Blogversation 1

Evan Dawson of 13 WHAM has asked a few area bloggers to join in a "blogversation".  Evan blogs at the 13WHAM blog.  Other participants are Exile at Rochesterturning, and Ontario GOP.  To get the ball rolling, Evan has asked the question:  "Do you consider yourselves journalists?"

There are three things that I do here, only one of which is "journalism" in the old-school sense of the term.

The first, and probably most prevalent, is aggregation, which is a fancy word for linking to things on the Internet and elsewhere that are relevant to the 29th district.  This includes news stories, You Tube videos, and items sent by readers.  In this respect, I'm lucky to have a core group of smart, connected readers who send me news stories and other items that I might otherwise overlook.  As an aggregator, I don't edit much.  If the item is about Randy Kuhl, Eric Massa or the 29th district, and it's factual, it will probably make the blog.   I use the category capabilities of my blog software to label these posts as things like "News", "Video", "Votes" or "Money".

The second is analysis, which is trying to interpret what's been said in the local media and on the Internet.  These posts are generally labeled "analysis" or "speculation", and they contain my opinions.  Sometimes I aggregate and comment at the same time, but generally I try to keep these separate.  I would like my blog to be a useful resource for anyone interested in the 29th district, even if they don't share my politics, so I try to treat the news and my reaction to it as separate items.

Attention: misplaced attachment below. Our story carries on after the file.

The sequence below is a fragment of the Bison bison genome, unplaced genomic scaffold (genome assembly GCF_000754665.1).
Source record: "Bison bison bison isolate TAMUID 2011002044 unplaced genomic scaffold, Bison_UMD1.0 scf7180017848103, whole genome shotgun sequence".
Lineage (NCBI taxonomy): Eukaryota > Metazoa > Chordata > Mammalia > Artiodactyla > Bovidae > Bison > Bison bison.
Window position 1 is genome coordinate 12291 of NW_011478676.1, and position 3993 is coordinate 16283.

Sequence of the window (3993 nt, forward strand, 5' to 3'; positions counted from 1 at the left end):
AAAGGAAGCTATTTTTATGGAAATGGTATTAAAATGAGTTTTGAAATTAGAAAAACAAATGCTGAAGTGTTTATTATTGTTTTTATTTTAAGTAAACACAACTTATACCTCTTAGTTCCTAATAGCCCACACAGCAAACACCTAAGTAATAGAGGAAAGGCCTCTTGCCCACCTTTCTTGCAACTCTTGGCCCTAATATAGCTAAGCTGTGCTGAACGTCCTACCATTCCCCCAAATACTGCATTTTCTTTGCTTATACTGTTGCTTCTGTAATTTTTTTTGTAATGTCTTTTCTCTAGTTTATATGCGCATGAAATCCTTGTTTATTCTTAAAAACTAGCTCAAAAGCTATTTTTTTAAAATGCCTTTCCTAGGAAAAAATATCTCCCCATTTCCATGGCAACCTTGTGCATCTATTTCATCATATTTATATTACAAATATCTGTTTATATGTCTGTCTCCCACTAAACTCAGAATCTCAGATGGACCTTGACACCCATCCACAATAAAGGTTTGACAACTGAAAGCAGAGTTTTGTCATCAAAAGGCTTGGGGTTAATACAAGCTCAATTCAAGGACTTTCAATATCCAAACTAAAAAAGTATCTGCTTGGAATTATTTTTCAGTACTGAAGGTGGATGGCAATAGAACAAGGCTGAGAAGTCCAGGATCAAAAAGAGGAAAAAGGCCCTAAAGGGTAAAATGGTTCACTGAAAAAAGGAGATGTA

Third, I do some original reporting.  As someone who has a day job, I'm limited in what I can cover.  For example, when Eric Massa invited me to his weekly press conferences, I started covering them.  This is a lot of work, and I find now that I can only attend a couple per month.  Last year, I also began keeping track of earmarks and "significant votes" in the 29th, creating a new site, congressdb, to track voting.  When Congress chose to combine most of its appropriations for the year into one omnibus budget bill, it kind of made a mockery of the careful earmark and vote tracking that I had been doing.  After I get over my frustration about that, I plan to re-vamp this portion of the site and continue that work in the next month or so. 

I think bloggers will ultimately be the go-to source for reporting that analyzes and interprets data freely available on the Internet.  This is due to a number of factors:  bloggers are often more technically savvy that the average reporter, mining Internet data can occur during off-hours, and a blogger can become a specialist in certain categories of data, while most reporters don't have the luxury of concentrating their attention on one narrow topic.    That's why I'm so interested in government transparency.  The more information that the government has to report on the Internet, the more that bloggers like me can comb through it to find news. 

So, I'm not a journalist in the traditional sense of the word, or even in the Josh Marshall sense of the word, but I do some journalism.